This is a must-read column by John Merrow.

In it, he says that Michelle Rhee paid $2 million to a politically connected public relations firm (Anita Dunn and SKDKnickerbocker) in D.C. in a one-year period. (Anita Dunn was communications director for the Obama administration from April to November 2009.)

He writes:

“In just one year[1] Michelle Rhee spent about $2 million to buy the public relations services of Anita Dunn [2] and SKDKnickerbocker. It’s a continuing relationship that goes back to early in Rhee’s Chancellorship in Washington, and it’s probably the best money Rhee has ever spent (especially because it was contributed by her supporters).

“Just consider the challenge facing the PR team: The former Chancellor of the Washington, DC public schools ignored clear evidence [3] of cheating by adults [4] on the District’s standardized exams, as Linda Mathews, Jay Mathews, Jack Gillum, Michael Joseloff and I documented in “Michelle Rhee’s Reign of Error.”

“But Rhee went beyond covering up the misdeeds. Instead of making a sincere effort to root out the cheaters, Rhee stage-managed four ‘investigations’ so that they cleared her. All the while, a feckless Mayor and the local newspaper averted their eyes, in sharp contrast to the vigorous investigation of a comparable cheating scandal in Atlanta.

“With her test-based accountability schemes discredited and her reputation as a fearless, tough-minded leader severely damaged, Ms. Rhee might have been expected to disappear from the scene. However, that has not happened. Instead, she remains in the public eye, writing op-eds [5] and offering analysis of educational developments. This fall she will be a presenter in the annual “Schools of Tomorrow” education symposium sponsored by The New York Times–even though the subject is higher education.”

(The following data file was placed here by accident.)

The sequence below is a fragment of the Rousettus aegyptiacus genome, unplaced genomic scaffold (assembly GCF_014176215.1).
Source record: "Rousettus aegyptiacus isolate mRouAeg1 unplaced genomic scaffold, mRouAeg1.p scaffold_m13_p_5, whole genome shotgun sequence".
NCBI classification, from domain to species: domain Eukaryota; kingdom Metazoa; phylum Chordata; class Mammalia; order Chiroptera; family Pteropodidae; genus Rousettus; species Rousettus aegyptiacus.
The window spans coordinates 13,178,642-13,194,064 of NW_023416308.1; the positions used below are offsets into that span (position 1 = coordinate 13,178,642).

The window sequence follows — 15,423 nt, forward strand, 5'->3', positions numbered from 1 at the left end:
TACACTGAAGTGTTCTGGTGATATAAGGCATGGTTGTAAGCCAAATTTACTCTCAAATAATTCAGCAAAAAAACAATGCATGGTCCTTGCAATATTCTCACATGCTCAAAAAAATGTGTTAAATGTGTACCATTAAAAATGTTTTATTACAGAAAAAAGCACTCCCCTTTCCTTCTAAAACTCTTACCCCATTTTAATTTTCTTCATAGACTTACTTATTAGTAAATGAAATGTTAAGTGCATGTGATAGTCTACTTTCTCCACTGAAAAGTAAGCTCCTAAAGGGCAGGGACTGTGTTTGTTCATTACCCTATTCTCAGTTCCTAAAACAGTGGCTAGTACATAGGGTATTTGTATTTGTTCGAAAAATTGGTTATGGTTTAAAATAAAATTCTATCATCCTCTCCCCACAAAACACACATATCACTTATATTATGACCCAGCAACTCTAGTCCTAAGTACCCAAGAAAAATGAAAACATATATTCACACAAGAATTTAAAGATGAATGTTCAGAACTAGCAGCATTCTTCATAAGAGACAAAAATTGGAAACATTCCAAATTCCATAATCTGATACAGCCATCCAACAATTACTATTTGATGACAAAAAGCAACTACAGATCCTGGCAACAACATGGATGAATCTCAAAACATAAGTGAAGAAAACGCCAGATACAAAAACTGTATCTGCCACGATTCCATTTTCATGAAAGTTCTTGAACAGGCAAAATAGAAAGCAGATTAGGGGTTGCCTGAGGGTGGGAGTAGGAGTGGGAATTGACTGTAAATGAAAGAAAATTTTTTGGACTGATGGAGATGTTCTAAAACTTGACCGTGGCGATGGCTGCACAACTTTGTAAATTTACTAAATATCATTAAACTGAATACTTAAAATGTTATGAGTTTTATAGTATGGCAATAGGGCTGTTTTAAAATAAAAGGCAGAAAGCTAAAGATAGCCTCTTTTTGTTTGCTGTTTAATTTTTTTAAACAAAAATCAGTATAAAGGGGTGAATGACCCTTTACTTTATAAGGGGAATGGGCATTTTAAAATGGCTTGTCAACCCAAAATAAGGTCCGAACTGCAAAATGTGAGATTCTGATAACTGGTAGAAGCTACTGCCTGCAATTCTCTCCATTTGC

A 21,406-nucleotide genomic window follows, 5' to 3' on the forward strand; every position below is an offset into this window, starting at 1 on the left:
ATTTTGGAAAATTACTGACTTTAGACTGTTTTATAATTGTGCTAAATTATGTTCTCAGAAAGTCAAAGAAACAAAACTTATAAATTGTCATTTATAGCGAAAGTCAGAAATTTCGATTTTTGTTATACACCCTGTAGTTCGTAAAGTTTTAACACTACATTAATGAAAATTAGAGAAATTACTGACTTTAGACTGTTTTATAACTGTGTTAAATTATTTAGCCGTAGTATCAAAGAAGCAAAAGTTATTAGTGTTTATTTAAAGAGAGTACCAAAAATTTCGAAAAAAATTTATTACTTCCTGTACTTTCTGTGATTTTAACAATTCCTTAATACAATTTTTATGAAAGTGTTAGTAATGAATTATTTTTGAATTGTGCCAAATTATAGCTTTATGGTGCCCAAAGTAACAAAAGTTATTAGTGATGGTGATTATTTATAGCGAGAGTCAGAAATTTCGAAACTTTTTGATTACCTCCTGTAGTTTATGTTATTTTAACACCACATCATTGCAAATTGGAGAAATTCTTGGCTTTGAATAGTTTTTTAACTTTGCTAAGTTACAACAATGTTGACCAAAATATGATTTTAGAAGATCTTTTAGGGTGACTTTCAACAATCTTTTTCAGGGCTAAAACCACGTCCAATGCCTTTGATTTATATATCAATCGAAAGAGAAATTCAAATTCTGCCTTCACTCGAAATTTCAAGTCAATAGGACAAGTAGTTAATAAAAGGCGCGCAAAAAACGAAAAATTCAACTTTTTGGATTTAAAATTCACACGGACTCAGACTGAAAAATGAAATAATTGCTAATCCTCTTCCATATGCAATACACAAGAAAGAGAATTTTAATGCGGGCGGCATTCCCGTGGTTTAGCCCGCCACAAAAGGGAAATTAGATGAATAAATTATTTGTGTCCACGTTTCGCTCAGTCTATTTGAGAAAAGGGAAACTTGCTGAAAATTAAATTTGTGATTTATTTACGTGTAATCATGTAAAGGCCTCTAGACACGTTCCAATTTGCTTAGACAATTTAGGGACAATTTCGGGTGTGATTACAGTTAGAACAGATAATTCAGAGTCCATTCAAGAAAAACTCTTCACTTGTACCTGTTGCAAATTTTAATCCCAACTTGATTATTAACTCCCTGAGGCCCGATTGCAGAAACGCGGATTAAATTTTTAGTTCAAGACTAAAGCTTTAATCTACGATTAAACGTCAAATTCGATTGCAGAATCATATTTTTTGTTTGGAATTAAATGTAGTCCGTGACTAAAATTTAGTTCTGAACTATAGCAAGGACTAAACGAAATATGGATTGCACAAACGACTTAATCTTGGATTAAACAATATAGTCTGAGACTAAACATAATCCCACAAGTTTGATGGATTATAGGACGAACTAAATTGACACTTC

He wonders why the District of Columbia was not included in the New Yorker article about cheating scandals.

(Read the original to follow the links.)

Most interesting is his description of an effort to smear him while he was preparing a documentary about Rhee for PBS. Even for a veteran reporter like Merrow, it was intimidating to be confronted with a long list of accusations, intended to undermine his credibility as a journalist.

He deals also with Rhee’s efforts to call herself a Democrat even though her organization, StudentsFirst, funds many conservative Republicans. According to this article in Salon in 2012,

“Rhee makes a point of applauding “leaders in both parties and across the ideological spectrum” because her own political success — and the success of school reform — depends upon the bipartisan reputation she has fashioned. But 90 of the 105 candidates backed by StudentsFirst were Republicans, including Tea Party enthusiasts and staunch abortion opponents.”